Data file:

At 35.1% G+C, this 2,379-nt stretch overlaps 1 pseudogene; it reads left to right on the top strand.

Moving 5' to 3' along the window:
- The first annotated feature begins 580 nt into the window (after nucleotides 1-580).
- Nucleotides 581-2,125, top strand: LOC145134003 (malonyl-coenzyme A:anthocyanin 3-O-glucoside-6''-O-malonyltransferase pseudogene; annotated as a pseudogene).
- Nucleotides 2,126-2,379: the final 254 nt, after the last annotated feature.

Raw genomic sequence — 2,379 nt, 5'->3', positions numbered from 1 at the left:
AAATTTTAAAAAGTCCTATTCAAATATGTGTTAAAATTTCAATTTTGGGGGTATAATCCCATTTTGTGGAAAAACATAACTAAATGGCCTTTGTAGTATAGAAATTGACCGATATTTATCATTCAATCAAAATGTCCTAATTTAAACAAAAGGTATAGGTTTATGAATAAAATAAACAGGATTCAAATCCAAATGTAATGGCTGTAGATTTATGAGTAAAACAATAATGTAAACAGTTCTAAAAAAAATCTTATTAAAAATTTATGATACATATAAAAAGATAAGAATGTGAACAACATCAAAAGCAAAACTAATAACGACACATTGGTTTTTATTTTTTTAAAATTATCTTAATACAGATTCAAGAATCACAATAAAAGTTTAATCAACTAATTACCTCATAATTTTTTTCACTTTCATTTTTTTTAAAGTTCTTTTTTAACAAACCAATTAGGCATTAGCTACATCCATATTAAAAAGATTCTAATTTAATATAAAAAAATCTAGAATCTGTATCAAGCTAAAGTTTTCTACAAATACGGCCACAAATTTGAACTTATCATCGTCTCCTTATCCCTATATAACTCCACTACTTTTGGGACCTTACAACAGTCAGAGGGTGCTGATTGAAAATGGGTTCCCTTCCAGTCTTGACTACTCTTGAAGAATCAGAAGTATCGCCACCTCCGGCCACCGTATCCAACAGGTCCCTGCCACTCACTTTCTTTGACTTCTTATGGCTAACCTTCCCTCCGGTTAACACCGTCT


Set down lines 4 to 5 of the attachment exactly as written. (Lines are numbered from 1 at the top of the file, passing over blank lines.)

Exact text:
- Nucleotides 581-2,125, top strand: LOC145134003 (malonyl-coenzyme A:anthocyanin 3-O-glucoside-6''-O-malonyltransferase pseudogene; annotated as a pseudogene).
- Nucleotides 2,126-2,379: the final 254 nt, after the last annotated feature.